incredible-marketing Arrow

Taking on someone else’s pain and experience is exhausting. We can give to our loved ones in treatment for trauma without making their experience our own.

Give Them Time

The recovery timeline is never definite in its stages. Similar to the stages of grief, recovery doesn’t happen one stage at a time in any kind of linear order. Your loved one will likely shift from seeming “ahead” in their trauma treatment and recovery to seeming somewhat “behind”. Remember that they need time and time only moves forward in one second intervals. By giving your loved one time, you are not taking on the pressure of their recovery. Creating separation of time also creates separation of space, which puts you into a position of living your own life.

Give Them Space

Watching a loved one struggling through their pain during treatment is hard for anyone to do. You might be tempted to dive in, give them advice, be part of every single component of their process. One of the most helpful things you can do is give them the authentic autonomy to be their authentic and autonomous selves. By trying to act as their crutch, you inhibit their total recovery. Instead, it is best to focus on letting them come to you. Their knowledge that you are available when they need you is critical for them. Your loved one will learn how to ask for help and how to self-soothe when necessary.

Give Them a Willing Ear

You’re always there to listen to them. You know that and they know that. Are you always there to just listen, without a response that could be full of advice-giving, criticizing, personal problems, or more? Absorbed by the motives of the self in “helping” someone else, we often find these opportunities of listening to be self-serving. Sharing in someone’s pain is different than just acting as a willing ear. Be willing to just listen and have compassion realizing it isn’t your life, it isn’t your story, and in that moment, it isn’t your time.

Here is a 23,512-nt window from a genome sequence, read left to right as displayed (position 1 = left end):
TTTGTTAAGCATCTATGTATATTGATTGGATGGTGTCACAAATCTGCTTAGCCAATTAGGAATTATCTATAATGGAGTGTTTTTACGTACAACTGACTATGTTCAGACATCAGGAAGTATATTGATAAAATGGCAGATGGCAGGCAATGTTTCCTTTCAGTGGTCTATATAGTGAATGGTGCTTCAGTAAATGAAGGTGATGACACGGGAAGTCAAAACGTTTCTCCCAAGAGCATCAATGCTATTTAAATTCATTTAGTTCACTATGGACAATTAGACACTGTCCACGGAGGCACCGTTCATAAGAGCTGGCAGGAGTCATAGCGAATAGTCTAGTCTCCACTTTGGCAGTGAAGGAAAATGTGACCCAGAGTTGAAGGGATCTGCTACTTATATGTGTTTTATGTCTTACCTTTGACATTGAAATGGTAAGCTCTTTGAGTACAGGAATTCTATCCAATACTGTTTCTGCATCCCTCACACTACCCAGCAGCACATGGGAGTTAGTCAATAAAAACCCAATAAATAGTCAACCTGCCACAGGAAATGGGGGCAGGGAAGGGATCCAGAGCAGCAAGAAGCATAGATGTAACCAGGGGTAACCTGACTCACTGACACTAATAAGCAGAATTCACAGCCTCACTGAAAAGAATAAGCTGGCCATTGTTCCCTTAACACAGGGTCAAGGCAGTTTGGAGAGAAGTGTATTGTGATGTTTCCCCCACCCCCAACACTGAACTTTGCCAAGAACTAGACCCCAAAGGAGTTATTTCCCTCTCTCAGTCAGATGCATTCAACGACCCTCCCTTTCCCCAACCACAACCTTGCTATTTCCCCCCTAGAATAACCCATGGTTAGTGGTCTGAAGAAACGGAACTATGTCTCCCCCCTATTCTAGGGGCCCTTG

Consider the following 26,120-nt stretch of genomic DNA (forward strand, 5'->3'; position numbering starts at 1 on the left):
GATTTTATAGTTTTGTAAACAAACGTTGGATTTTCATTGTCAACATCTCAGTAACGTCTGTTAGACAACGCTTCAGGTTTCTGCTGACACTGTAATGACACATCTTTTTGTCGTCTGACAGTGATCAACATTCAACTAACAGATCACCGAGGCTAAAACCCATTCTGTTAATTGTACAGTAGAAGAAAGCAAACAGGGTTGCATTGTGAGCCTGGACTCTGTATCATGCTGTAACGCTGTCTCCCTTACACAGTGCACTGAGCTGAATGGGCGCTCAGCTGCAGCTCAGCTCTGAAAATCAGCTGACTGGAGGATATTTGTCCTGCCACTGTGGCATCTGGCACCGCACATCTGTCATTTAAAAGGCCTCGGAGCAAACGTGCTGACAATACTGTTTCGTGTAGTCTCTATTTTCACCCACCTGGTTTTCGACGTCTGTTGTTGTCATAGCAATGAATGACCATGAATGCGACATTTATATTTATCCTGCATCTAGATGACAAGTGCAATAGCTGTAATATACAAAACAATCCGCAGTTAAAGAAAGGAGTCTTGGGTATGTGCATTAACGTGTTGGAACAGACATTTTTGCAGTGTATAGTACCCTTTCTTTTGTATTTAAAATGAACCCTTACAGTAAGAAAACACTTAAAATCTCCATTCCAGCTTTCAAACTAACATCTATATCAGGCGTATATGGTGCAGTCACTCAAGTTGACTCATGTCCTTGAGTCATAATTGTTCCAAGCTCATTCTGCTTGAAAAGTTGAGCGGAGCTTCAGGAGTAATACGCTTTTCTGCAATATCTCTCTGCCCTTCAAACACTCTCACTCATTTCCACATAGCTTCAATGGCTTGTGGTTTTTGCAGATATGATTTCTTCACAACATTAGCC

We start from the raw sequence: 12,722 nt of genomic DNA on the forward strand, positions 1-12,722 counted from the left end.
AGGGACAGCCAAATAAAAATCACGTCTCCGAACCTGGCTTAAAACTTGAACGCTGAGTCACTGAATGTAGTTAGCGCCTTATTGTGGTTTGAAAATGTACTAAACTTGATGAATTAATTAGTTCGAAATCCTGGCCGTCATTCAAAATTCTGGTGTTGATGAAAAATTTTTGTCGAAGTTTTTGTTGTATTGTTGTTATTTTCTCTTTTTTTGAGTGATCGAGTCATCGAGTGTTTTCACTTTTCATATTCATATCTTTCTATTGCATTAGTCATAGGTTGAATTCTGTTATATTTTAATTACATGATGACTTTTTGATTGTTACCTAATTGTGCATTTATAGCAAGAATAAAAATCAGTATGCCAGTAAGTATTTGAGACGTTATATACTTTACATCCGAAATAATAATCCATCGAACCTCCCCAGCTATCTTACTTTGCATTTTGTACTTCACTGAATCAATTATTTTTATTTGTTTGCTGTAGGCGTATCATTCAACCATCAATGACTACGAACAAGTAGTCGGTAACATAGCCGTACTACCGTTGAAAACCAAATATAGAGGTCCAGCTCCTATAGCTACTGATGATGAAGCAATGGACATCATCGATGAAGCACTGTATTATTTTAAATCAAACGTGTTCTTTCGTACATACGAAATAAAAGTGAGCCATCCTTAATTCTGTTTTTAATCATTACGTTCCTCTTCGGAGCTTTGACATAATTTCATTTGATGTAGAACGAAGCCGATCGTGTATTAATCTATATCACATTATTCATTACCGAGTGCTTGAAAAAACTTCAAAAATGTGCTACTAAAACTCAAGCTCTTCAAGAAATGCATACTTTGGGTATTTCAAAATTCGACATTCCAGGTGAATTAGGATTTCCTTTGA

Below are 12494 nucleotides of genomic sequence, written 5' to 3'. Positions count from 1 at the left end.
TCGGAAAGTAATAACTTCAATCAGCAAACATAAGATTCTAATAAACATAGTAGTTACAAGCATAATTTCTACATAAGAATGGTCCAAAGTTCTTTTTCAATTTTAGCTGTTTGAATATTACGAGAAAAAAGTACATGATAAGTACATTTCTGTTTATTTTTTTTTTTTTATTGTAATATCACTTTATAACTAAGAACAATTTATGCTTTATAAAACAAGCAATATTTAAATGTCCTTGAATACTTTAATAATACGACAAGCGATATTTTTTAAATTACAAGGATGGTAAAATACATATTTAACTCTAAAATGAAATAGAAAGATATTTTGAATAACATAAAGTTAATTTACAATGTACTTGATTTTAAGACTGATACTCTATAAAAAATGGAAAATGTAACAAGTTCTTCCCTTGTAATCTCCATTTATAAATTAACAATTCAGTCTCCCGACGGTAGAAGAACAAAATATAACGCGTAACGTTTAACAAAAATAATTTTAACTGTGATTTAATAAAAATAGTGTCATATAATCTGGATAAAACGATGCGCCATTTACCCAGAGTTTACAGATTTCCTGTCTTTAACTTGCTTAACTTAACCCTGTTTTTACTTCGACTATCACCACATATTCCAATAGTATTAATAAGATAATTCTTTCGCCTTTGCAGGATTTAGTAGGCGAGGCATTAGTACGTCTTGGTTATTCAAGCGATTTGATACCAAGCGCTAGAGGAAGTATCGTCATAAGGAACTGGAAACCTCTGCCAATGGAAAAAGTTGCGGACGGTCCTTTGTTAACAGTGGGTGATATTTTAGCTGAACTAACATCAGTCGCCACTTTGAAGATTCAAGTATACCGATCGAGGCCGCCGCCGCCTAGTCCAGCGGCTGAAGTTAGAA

Give Them Freedom

“You are now free to roam about the cabin” is a famous example from air travel we use to express the ability to be mobile in our lives. Controlling is a way that people cope with what is out of their control. A loved one who is in treatment for trauma is experiencing all kinds of thoughts, feelings, and realizations that are out of your control. Trying to control where you can limits their freedom in recovery. Rather than try to hold the back, even out of the best intentions, let them fly free and find strength in their own wings.

Everyone has a story before they come to treatment. When you arrive at the private estate of The Guest House Ocala, you are met exactly where you are. With loving open arms we welcome you to our residential treatment programs for traumas, addictions, and related issues. Call us today for information: 1-855-483-7800